Picture this, you have just breasted out your spring tom and you are ready to throw out that carcass, but wait!  Not so fast, grab the rest of the meat on the carcass, sure the drumsticks might better suited for chicken feed but those other bits, grab those and hang onto them for your next big game tailgate.

These are simple, don’t grind those bits right away, save them until you are ready to make these.


  • 1 lb wild turkey (or ground turkey from the dreaded store)
  • 1 tsp salt
  • 1/2 tsp parsley
  • 1 clove garlic (pressed)
  • 1 egg beaten
  • 2 tbsp Frank’s Red Hot Wing Sauce (or your favorite), plus extra for coating
  • 1/2 tsp black pepper
  • 1/2 tsp cayenne pepper
  • 1/2 tsp onion powder
  • 1/4 tsp dill weed
  • 1/8 tsp thyme leaves
  • 1/4 c almond flower


  1. Preheat the over to 400°F and line a baking sheet with parchment paper.
  2. If you working with previously ground meat, obviously you will not need to grind the meats, just skip the grinding.  Combine all ingredients but the almond flower and mix thoroughly, if using unground meat – grind it through a fine plate twice.
  3. Once the ground meat is combined thoroughly mix in the almond flour.
  4. Using your hands form ~1 ounce meatballs placing them on the previously lined baking sheet.
  5. Bake for 10 minutes and then turn the broiler on high for a minute or so until the meatballs brown up.
  6. Toss with additional wing sauce to coat and serve hot

And there you have it, stop throwing away all that goodness and enjoy.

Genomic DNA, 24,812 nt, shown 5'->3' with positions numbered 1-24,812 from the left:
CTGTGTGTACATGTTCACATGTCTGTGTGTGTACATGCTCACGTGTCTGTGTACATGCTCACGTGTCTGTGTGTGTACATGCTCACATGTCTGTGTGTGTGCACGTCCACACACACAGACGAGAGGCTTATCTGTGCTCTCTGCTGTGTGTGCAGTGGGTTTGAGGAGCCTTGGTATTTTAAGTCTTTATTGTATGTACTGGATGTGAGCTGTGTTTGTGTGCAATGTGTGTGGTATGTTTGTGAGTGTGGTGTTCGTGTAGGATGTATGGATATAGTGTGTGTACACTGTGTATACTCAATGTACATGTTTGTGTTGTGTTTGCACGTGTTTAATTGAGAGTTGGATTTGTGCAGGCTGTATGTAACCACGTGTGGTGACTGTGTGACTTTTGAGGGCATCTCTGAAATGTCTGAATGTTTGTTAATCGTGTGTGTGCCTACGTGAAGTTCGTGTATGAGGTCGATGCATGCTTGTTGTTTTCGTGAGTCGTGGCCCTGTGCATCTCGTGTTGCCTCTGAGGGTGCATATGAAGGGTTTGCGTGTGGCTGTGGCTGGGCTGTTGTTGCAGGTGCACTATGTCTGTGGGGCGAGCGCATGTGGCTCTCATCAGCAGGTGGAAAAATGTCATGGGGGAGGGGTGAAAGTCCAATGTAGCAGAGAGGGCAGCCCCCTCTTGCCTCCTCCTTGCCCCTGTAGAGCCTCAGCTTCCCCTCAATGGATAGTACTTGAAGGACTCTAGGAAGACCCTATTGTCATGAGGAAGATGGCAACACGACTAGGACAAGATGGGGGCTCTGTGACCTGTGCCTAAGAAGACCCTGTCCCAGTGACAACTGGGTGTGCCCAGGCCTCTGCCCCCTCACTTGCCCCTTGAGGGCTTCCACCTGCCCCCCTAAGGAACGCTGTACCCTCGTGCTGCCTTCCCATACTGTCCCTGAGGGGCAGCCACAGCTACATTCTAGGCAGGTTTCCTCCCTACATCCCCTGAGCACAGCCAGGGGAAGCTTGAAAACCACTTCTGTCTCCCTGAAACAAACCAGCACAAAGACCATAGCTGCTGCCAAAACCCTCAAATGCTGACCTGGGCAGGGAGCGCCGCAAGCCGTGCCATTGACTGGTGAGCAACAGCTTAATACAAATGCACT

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Sometimes I wonder if we take the time to consider the cost of what we are eating, I mean for a lot of people go to the grocery store, pick out their food and run.  If you do take the time to consider the cost you probably focus on getting a good deal or think that you are doing well to support the employees of the store and the people who took a part in getting the food to the store.  However there are some people who do not have any idea where their food came from or that it was once living.  Well the turkey we smoked, I know was once living, in the wild and was shot by a friend of mine during turkey season here in Michigan.

So with all that in mind, it was my goal to cook up one heck of a turkey and not let the story of this bird end with a bad plate of turkey.  With the exception of the legs it turned out great, it was unlike any turkey I have ever eaten before.  Each bite was a bit different than the last and all of them were pretty incredible.

I used the same brine as I had used when I smoked my turkey breast for our Thanksgiving potluck and brined it overnight in a 5 gallon bucket overnight in the garage, it was colder than the fridge.  We were forced to remove its legs to fit it into the brining bucket and the smoker.  This morning after a hasty breakfast of eggs, bacon and sausage we pulled the turkey out of the brine, brushed it with cajun butter and rubbed it with cajun spice.

We then loaded the smoker and set it up to smoke over hickory and apple wood and smoked it for 6 hours, basting with apple juice and white wine about every half hour.  After a days work and about 30 games of Halo, the turkey was done and resting on the counter covered by a thick blanket.  After allowing the juices to redistribute, we began to carve and eat.  It was worth the effort.

Carved smoked wild turkey

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